Stanbic – HOLD, TP NGN17.2
The challenges with the Financial Reporting Council (FRC) make it difficult to formulate a constructive view on the earnings outlook for Stanbic. However, the fundamentals appear intact, although we have asset quality concerns. We expect the bank’s trading income to receive a boost over time from the liberalisation of FX markets. Furthermore, while we await a resolution of the issues with the FRC, we expect the technical treatment of the accruals to be such that they are written back, ultimately boosting earnings in previous years, as a restatement could need to happen. Management thinks AuM and PBT growth in the wealth business should be c. 10% in 2016 as a base case.
FCMB – HOLD, TP NGN2.1
We increase our TP on FCMB to NGN2.1, but maintain our HOLD rating. With naira depreciation, we should see some improvements in state government revenue, and this should be positive for FCMB, given that a sizeable portion of its NPLs are a result of delayed payments to government employees. However, we are concerned about the reduction in oil production and what this could mean for state government revenue. Management also mentioned that NPLs trended upwards in 2Q16. We estimate the bank’s net long FX position at $125mn and see this as providing material asset quality and capital buffers in the weaker currency environment.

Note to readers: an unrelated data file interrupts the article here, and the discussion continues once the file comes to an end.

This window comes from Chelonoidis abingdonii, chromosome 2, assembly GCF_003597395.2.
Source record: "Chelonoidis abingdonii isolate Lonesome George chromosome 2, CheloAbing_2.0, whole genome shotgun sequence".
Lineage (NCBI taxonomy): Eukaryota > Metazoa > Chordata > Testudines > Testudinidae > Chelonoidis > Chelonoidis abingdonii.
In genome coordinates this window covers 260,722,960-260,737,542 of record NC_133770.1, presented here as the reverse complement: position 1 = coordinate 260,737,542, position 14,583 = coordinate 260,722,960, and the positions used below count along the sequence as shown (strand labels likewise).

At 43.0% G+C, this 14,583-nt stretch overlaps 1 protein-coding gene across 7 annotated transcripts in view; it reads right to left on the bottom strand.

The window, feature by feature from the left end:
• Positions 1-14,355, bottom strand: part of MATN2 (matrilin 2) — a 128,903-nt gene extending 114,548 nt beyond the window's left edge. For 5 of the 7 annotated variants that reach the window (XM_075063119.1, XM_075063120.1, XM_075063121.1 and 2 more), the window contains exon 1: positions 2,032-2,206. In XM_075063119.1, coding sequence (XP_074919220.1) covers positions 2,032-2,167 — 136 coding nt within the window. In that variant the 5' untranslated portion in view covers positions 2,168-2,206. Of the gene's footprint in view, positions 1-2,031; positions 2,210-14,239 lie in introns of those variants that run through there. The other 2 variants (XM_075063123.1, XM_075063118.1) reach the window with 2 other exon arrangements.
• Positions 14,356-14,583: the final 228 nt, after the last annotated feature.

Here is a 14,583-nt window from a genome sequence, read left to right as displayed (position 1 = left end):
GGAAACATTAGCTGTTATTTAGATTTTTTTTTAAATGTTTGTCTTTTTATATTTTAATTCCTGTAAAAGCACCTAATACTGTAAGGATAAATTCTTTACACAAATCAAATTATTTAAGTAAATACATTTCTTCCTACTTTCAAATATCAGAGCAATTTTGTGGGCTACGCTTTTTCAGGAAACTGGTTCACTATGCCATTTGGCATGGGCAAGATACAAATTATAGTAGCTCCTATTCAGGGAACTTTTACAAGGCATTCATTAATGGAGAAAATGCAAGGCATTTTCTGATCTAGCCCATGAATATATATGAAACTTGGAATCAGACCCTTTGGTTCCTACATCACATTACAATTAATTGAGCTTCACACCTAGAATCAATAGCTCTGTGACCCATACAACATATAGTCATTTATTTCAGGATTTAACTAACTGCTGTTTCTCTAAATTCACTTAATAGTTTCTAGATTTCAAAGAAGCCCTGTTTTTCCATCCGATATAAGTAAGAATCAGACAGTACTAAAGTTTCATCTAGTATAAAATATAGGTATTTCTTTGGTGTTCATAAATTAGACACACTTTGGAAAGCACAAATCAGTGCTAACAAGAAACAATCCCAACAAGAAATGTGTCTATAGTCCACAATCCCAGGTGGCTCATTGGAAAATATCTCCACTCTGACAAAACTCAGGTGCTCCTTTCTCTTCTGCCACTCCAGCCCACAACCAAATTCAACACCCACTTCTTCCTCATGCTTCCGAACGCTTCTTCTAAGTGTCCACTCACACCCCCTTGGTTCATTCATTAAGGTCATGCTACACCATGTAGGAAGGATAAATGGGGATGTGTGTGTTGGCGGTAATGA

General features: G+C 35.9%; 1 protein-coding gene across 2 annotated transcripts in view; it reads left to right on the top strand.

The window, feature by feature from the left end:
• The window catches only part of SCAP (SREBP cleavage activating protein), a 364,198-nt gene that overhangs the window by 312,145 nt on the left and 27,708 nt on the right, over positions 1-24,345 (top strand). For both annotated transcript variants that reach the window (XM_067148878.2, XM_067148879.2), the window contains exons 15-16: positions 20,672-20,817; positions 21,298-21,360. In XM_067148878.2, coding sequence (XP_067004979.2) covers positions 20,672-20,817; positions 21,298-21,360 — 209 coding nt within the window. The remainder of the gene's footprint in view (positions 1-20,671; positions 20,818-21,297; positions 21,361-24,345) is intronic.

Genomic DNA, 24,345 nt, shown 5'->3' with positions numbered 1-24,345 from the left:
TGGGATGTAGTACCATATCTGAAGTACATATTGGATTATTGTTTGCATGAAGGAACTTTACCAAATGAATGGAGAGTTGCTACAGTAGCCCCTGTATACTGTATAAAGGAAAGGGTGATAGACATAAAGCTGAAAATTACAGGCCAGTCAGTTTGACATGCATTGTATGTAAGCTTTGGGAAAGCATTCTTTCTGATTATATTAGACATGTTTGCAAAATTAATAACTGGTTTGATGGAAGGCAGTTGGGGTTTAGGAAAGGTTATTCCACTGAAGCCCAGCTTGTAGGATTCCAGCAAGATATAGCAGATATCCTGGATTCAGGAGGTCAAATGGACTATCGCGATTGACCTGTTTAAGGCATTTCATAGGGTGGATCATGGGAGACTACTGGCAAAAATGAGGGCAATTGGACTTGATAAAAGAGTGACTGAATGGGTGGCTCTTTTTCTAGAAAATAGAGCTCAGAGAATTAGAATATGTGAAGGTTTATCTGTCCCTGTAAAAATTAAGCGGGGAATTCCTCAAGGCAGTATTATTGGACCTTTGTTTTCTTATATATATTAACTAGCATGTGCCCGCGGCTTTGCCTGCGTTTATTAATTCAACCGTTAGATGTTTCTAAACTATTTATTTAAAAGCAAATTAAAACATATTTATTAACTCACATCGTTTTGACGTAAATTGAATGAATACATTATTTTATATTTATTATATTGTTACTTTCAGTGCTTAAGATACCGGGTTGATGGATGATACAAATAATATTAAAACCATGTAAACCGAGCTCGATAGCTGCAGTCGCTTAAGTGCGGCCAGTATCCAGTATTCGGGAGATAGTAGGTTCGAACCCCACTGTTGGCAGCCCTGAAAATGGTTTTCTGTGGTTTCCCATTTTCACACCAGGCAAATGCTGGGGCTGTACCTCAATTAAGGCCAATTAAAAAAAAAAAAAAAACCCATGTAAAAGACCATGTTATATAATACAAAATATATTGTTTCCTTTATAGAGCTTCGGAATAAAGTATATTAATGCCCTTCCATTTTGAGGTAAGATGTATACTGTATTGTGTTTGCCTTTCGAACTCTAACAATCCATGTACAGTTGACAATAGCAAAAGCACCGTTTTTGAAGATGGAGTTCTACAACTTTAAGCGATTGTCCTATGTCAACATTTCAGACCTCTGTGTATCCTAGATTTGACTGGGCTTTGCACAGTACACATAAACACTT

Fidelity – HOLD, TP NGN1.4
Relative to other tier 2 banks, we think asset quality trends at Fidelity have been the most impressive. The bank made a conservative decision to charge the required NGN1.1bn general provision on its Oando exposure to its P&L in 4Q15, and we could potentially see some write-backs in 2H16, following a pay-down and restructuring of the loan. One of our key concerns for Fidelity is its exposure to Aiteo – should the CBN force a classification of its $172mn portion, the NPL ratio could spike to as high as 13% (using NGN300/$). However, the bank has a net long FX position of $120mn, which should help to ease the pain from such an event.
Diamond – SELL, TP NGN2.5
We still have material concerns on the earnings outlook at Diamond. In a depreciation environment, we expect its capital ratios to come under significant pressure, partly owing to its relatively low FX long positions and high CoR numbers (with guidance for at least 5%). Furthermore, 45-50% of the bank’s FY15 NPLs were in FX and provisions are mostly held in naira, which is clearly negative for coverage ratios. FX liquidity challenges are prevalent with its letter-of-credit positions (a sector-wide risk), partly because the bank has used its internal liquidity to settle obligations on behalf of clients who have not been able to source FX from the CBN. We see significant challenges here and we maintain our cautious view on the stock.
Skye – SELL, TP NGN1.1
The fact that Skye is yet to release its FY15 results is a major concern to us, supporting our SELL rating on the stock.
Get the full report below;